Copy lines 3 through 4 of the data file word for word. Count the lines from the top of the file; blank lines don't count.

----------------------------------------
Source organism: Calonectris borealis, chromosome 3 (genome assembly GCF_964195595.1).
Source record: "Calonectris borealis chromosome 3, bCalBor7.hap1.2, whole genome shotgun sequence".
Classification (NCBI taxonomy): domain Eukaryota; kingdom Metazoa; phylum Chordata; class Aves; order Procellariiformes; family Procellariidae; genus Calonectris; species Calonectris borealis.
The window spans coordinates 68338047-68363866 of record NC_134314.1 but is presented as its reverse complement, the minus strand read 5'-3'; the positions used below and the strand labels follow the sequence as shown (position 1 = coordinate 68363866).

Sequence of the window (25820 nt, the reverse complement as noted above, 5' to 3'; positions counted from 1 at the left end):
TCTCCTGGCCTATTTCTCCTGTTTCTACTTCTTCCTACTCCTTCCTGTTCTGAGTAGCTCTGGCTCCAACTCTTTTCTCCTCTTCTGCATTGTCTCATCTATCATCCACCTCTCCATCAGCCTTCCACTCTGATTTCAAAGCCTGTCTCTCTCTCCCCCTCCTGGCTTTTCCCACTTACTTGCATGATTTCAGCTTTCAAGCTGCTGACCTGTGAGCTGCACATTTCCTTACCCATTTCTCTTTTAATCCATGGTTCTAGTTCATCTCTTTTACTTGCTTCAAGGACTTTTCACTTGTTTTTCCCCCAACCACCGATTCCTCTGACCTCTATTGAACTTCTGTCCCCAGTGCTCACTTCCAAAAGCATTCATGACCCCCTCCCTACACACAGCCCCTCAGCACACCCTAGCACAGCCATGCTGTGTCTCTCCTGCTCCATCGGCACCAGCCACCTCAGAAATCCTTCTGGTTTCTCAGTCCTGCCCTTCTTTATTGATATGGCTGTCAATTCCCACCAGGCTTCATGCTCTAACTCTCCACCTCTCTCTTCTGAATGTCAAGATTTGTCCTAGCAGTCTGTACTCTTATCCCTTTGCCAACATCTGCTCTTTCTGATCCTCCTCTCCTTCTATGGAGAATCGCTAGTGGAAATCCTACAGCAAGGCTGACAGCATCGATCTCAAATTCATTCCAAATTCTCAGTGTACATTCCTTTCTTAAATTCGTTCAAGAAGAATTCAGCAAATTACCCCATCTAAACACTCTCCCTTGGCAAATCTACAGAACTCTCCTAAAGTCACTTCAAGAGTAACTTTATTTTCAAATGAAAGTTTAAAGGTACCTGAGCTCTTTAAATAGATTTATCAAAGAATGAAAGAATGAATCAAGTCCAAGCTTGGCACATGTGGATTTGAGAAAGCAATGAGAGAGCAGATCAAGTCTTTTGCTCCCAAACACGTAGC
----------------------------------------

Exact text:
Classification (NCBI taxonomy): domain Eukaryota; kingdom Metazoa; phylum Chordata; class Aves; order Procellariiformes; family Procellariidae; genus Calonectris; species Calonectris borealis.
The window spans coordinates 68338047-68363866 of record NC_134314.1 but is presented as its reverse complement, the minus strand read 5'-3'; the positions used below and the strand labels follow the sequence as shown (position 1 = coordinate 68363866).